Meijer: "Compared to living pigeons, the dodo's skull is very different; it is much larger, with a heavy beak, and it has undergone significant changes in shape. It is easy to see why early naturalists had a hard time placing the dodo with pigeons, but its skull is testament to its unique evolutionary trajectory. "
Rupear: "This skeleton is one of the crown jewels of the Natural History Museum of Mauritius."
Allan: "The Durban Natural Science Museum has proudly displayed one of the two Thirioux dodo skeletons for almost a century in our public galleries but we had no idea of the profound significance and value of this priceless specimen until the research described in this monograph was undertaken by Prof. Claessens and his team "
7 Things we now know about the dodo
- Rather than being a large and clumsy bird destined for extinction, the dodo was perfectly adapted to its island home.
- Humans did not hunt the dodo to extinction; instead, rats and other introduced predators likely had a catastrophic effect on dodo eggs and young.
- The dodo went extinct in less than 100 years after the arrival of humans on Mauritius.
- The dodo had kneecaps, just like us.
- The large, hooked beak of the dodo was used to obtain food and was also a formidable a weapon.
- The robust limbs not only supported the bird's weight, but enabled it to maneuver quickly in dense forest.
- The tiny wings, although useless for flight, were used for balance when moving at speed.
Dr. Kenneth Rijsdijk, Institute for Biodiversity and Ecosystem Dynamics, University of Amsterdam, The Netherlands, [email protected], Tel: +31 6 30095006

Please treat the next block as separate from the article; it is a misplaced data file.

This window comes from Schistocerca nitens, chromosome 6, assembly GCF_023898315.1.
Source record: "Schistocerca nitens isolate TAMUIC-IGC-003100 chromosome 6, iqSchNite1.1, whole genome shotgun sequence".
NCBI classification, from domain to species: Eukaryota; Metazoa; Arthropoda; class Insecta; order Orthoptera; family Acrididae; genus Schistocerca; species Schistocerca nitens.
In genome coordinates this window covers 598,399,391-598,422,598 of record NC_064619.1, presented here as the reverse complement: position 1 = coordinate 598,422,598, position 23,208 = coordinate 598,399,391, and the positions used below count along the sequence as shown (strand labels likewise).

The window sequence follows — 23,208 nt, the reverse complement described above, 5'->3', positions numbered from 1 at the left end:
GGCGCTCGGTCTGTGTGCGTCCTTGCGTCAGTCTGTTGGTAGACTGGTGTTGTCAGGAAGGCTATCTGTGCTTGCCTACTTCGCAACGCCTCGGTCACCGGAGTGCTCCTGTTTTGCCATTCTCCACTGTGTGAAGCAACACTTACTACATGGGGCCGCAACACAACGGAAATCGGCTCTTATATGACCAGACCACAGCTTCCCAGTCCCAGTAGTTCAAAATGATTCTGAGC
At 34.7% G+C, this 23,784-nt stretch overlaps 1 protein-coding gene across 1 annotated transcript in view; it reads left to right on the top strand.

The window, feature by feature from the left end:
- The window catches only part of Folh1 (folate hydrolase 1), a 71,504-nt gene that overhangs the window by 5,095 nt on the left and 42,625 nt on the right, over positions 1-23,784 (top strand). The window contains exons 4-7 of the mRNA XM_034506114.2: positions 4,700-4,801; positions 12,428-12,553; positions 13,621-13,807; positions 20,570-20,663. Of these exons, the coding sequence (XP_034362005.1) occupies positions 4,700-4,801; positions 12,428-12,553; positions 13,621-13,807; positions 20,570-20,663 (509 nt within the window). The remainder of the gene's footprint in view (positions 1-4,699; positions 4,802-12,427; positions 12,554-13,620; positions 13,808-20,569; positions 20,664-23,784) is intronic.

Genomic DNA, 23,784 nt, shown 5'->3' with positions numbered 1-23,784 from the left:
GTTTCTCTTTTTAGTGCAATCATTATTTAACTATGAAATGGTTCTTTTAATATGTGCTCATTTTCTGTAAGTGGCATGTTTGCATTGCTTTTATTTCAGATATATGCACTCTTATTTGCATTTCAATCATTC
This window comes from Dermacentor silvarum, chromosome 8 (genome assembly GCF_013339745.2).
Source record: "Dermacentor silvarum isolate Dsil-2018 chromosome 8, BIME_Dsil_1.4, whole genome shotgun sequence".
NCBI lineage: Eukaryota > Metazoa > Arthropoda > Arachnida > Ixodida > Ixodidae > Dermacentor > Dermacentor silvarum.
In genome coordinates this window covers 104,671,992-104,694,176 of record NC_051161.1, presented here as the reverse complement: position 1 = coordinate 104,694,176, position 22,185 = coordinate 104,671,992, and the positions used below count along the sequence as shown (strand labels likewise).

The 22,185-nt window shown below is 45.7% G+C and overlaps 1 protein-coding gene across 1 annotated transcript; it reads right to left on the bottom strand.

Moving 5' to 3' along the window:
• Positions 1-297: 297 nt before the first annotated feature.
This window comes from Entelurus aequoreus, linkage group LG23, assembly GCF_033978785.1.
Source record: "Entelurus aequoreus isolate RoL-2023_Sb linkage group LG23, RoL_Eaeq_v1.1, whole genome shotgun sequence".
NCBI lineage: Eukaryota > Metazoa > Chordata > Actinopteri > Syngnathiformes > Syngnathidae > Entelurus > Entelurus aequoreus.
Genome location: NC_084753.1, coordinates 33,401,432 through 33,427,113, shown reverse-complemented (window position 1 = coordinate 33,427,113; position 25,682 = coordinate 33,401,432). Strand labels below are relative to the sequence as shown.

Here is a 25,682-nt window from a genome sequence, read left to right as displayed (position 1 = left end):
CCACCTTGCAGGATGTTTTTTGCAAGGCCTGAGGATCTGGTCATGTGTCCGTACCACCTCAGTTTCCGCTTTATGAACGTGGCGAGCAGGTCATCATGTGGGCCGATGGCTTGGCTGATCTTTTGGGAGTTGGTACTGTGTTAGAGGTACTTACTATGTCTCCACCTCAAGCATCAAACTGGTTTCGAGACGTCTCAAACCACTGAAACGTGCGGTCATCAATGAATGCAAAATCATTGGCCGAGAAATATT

Dr. Julian Hume, The Natural History Museum, Tring, U.K., [email protected], Tel: +44 (0)207 942 6158
Mr. Vikash Rupear, Director, Natural History Museum, Mauritius Museums Council, Port Louis, Mauritius. +230 7094040
Mr. David Allan, Curator of Ornithology, Durban Natural Science Museum, Durban, South Africa. [email protected]
ABOUT THE SOCIETY OF VERTEBRATE PALEONTOLOGY
Founded in 1940 by thirty-four paleontologists, the Society now has over 2,000 members representing professionals, students, artists, preparators, and others interested in VP. It is organized exclusively for educational and scientific purposes, with the object of advancing the science of vertebrate paleontology.
The Journal of Vertebrate Paleontology
The Journal of Vertebrate Paleontology (JVP) is the leading journal of professional vertebrate paleontology and the flagship publication of the Society. It was founded in 1980 by Dr. Jiri Zidek and publishes contributions on all aspects of vertebrate paleontology. Each year the Society of vertebrate Paleontology also supports the publication of a single major work as a Memoir.